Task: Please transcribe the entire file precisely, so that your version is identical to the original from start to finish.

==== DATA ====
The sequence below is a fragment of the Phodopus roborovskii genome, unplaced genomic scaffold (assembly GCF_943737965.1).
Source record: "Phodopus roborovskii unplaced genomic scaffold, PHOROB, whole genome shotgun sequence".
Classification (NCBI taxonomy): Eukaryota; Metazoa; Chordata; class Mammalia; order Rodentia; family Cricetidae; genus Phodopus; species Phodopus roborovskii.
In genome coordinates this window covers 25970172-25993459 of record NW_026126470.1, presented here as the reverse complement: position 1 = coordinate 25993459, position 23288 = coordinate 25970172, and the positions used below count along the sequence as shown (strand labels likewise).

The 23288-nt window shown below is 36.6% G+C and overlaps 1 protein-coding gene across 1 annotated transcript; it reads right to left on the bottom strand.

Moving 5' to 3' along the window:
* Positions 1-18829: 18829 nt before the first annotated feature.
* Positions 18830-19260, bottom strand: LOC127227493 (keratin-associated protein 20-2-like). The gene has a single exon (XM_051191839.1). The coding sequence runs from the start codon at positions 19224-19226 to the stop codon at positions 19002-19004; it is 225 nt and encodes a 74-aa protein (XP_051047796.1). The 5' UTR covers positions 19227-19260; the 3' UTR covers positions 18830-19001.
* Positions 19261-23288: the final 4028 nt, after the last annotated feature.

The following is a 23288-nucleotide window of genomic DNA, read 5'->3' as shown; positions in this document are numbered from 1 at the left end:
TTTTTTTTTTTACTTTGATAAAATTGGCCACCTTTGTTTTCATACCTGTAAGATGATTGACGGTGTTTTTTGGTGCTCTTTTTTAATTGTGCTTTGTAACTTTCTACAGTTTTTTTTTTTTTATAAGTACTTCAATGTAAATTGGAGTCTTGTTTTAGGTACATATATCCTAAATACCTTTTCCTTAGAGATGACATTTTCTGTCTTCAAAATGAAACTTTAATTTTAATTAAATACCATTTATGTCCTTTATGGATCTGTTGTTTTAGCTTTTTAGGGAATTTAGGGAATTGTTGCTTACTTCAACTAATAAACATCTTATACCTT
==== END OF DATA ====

The sequence below is a fragment of the Phodopus roborovskii genome, unplaced genomic scaffold (assembly GCF_943737965.1).
Source record: "Phodopus roborovskii unplaced genomic scaffold, PHOROB, whole genome shotgun sequence".
Classification (NCBI taxonomy): Eukaryota; Metazoa; Chordata; class Mammalia; order Rodentia; family Cricetidae; genus Phodopus; species Phodopus roborovskii.
In genome coordinates this window covers 25970172-25993459 of record NW_026126470.1, presented here as the reverse complement: position 1 = coordinate 25993459, position 23288 = coordinate 25970172, and the positions used below count along the sequence as shown (strand labels likewise).

The 23288-nt window shown below is 36.6% G+C and overlaps 1 protein-coding gene across 1 annotated transcript; it reads right to left on the bottom strand.

Moving 5' to 3' along the window:
* Positions 1-18829: 18829 nt before the first annotated feature.
* Positions 18830-19260, bottom strand: LOC127227493 (keratin-associated protein 20-2-like). The gene has a single exon (XM_051191839.1). The coding sequence runs from the start codon at positions 19224-19226 to the stop codon at positions 19002-19004; it is 225 nt and encodes a 74-aa protein (XP_051047796.1). The 5' UTR covers positions 19227-19260; the 3' UTR covers positions 18830-19001.
* Positions 19261-23288: the final 4028 nt, after the last annotated feature.

The following is a 23288-nucleotide window of genomic DNA, read 5'->3' as shown; positions in this document are numbered from 1 at the left end:
TTTTTTTTTTTACTTTGATAAAATTGGCCACCTTTGTTTTCATACCTGTAAGATGATTGACGGTGTTTTTTGGTGCTCTTTTTTAATTGTGCTTTGTAACTTTCTACAGTTTTTTTTTTTTTATAAGTACTTCAATGTAAATTGGAGTCTTGTTTTAGGTACATATATCCTAAATACCTTTTCCTTAGAGATGACATTTTCTGTCTTCAAAATGAAACTTTAATTTTAATTAAATACCATTTATGTCCTTTATGGATCTGTTGTTTTAGCTTTTTAGGGAATTTAGGGAATTGTTGCTTACTTCAACTAATAAACATCTTATACCTT